We had a CB radio in the car to monitor traffic. Northbound truck drivers were alerting southbound drivers of a ten-mile backup. We left the interstate as soon as possible and took an alternate route. Thank goodness we always carry paper state maps with us when we travel and rarely rely on GPS. I also grabbed our super-detailed Illinois Gazateer before leaving home. I was glad I brought the Gazateer along because it wasn’t long before our alternate route was backed up, too, and we had to seek an alternate to the alternate.
Finding a spot to view the eclipse
We reached the Shawnee National Forest area an hour later than our planned arrival time. Eclipse watchers were setting up lawn chairs in parking lots and in random areas throughout the forest. We thought about doing that, but not having stopped for hours, I was in desperate need of a bathroom.
Lucky break again! In Stoneyford, people were obviously setting up to see the eclipse in a park. A perfect spot! But a woman stopped us as we pulled in. Oh no, I thought, don’t tell me this is a private event. No. It’s just that they were charging $8 per car. Gladly! She told us there were bathrooms that she, herself, helped bleach clean. They were preparing for a town reunion on the weekend, and food vendors set up early. She directed us to park wherever we wanted to. Perfect! All the shady areas were taken, so we set up in the sun. At that point we didn’t care. The eclipse had already begun.
Viewing the eclipse
The intensity of the sun was strong in the open southern Illinois field on this 90-degree day. But in the awesomeness (and I mean that in the very literal sense) of watching the moon slowly cover the sun, I hardly noticed that I was sweating.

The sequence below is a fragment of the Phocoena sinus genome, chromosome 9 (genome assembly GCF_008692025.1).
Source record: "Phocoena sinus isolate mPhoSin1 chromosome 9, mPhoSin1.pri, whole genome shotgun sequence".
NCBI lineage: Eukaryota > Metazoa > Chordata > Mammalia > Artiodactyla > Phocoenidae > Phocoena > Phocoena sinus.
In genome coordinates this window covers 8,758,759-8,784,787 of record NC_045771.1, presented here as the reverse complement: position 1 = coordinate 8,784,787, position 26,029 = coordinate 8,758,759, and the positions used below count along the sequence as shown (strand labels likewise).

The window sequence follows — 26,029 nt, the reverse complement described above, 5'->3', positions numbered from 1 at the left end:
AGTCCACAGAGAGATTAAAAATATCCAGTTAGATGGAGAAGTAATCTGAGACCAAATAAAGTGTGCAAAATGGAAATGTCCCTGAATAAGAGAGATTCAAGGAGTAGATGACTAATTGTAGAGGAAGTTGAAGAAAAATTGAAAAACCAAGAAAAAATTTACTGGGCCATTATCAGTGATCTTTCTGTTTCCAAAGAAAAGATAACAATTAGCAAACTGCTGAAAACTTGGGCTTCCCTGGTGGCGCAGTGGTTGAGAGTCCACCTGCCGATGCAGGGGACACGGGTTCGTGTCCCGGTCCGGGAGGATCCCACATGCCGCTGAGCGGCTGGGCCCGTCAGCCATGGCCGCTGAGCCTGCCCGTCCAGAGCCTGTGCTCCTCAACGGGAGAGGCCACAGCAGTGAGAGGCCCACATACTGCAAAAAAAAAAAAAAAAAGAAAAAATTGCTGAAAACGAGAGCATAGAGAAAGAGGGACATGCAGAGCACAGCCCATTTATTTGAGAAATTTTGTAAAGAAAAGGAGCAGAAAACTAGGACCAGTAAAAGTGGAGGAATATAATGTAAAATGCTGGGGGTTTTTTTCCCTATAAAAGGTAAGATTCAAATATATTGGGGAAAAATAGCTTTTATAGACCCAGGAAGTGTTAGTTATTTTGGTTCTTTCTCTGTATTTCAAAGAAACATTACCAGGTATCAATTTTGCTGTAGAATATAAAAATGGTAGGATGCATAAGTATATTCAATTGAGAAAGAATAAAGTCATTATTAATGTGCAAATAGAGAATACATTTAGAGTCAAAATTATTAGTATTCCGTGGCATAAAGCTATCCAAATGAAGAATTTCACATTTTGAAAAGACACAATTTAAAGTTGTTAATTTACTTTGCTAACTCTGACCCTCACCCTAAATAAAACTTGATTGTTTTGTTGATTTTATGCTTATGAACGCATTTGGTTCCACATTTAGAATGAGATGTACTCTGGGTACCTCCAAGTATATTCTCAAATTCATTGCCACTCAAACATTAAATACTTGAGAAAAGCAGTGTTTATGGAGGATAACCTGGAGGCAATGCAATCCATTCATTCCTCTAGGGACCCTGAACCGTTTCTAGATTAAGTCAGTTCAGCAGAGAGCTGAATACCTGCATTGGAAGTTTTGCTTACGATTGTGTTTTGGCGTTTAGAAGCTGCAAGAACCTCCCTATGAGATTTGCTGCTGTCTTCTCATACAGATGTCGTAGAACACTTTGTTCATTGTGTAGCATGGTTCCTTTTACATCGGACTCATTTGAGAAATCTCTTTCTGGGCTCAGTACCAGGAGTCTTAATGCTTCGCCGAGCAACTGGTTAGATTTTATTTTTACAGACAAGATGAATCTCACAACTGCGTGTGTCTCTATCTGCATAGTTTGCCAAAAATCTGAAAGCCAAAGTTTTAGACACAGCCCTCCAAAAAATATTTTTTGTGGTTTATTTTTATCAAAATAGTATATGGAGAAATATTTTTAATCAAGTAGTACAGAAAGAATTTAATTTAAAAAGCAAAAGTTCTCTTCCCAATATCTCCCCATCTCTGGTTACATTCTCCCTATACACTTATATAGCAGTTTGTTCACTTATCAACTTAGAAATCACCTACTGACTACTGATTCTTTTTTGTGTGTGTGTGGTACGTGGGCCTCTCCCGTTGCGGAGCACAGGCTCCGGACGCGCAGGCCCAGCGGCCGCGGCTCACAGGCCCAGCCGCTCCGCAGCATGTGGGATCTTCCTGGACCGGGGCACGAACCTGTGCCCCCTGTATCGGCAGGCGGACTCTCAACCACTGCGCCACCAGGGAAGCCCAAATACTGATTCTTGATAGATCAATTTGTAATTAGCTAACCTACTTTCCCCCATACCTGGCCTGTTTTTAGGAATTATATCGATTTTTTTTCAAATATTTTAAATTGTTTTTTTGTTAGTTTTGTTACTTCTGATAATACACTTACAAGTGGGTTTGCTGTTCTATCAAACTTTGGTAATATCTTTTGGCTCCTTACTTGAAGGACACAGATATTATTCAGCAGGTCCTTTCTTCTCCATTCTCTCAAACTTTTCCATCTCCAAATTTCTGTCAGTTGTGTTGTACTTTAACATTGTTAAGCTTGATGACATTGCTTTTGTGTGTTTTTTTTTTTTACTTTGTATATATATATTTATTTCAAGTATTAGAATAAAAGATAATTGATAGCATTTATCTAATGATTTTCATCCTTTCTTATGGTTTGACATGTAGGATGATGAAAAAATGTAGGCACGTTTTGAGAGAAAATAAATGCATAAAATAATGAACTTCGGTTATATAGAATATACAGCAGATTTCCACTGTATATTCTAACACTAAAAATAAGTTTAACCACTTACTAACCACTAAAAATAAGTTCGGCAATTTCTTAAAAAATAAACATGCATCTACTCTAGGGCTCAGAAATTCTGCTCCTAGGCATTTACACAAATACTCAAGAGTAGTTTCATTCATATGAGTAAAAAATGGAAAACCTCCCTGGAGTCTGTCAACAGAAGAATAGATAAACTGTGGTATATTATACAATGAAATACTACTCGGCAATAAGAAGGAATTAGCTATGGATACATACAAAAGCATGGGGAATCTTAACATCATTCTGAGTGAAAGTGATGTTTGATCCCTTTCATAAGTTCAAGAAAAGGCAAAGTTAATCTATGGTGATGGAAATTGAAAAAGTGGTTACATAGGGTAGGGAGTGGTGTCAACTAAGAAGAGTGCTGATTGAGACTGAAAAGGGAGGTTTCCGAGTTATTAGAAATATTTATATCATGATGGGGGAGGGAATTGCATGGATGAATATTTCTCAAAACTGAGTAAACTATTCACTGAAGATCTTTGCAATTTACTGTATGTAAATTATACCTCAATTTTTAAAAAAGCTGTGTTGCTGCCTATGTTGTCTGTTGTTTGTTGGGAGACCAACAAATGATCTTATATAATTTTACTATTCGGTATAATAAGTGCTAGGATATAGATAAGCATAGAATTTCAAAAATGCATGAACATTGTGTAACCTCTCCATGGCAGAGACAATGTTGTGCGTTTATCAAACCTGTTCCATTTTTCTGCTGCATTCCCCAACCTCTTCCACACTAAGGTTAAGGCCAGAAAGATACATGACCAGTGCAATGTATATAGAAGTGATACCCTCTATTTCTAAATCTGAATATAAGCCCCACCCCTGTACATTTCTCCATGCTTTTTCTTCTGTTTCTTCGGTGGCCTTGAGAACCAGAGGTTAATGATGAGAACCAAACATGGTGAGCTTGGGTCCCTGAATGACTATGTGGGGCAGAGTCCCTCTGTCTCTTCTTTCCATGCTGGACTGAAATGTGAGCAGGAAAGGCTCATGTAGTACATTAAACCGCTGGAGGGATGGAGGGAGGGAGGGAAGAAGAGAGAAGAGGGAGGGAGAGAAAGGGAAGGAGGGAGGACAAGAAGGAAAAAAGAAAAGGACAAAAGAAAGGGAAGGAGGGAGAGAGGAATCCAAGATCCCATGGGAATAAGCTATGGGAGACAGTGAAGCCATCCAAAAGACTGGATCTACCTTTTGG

Skip was busy setting up the camera, adjusting it just so. He was in charge of shooting the eclipse photos. I took a few random pictures of the park, just to get a sense of how daylight was decreasing ever so slowly.
In the last few seconds of the moon completely covering the sun, the light daylight dimmed to dusk-like light. The weather cooled, became comfortable during that brief two minutes. And the cicadas? They chirped.
Looking toward the sun through the eclipse glasses, I couldn’t see anything. But in that two minutes and some-odd seconds during the total phase of the solar eclipse, it’s safe to look directly at the sun. A breathtaking bright blue ring shone around the moon as it obscured the sun. Seeing that possibly once-in-a-lifetime phenomenon of nature is something I’ll always remember.
As the moon continued to move and expose the sun once again, daylight returned. The day’s heat returned, and the cicadas silenced.
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2 thoughts on “Do Cicadas Chirp During a Solar Eclipse?”
Wow! What an experience! Glad you got there in time to see it, and that you found your bathroom. 🙂 Believe me, I can relate.
Yes! We stopped once on our way down, and then the alternate to the alternate route was through the middle of nowhere.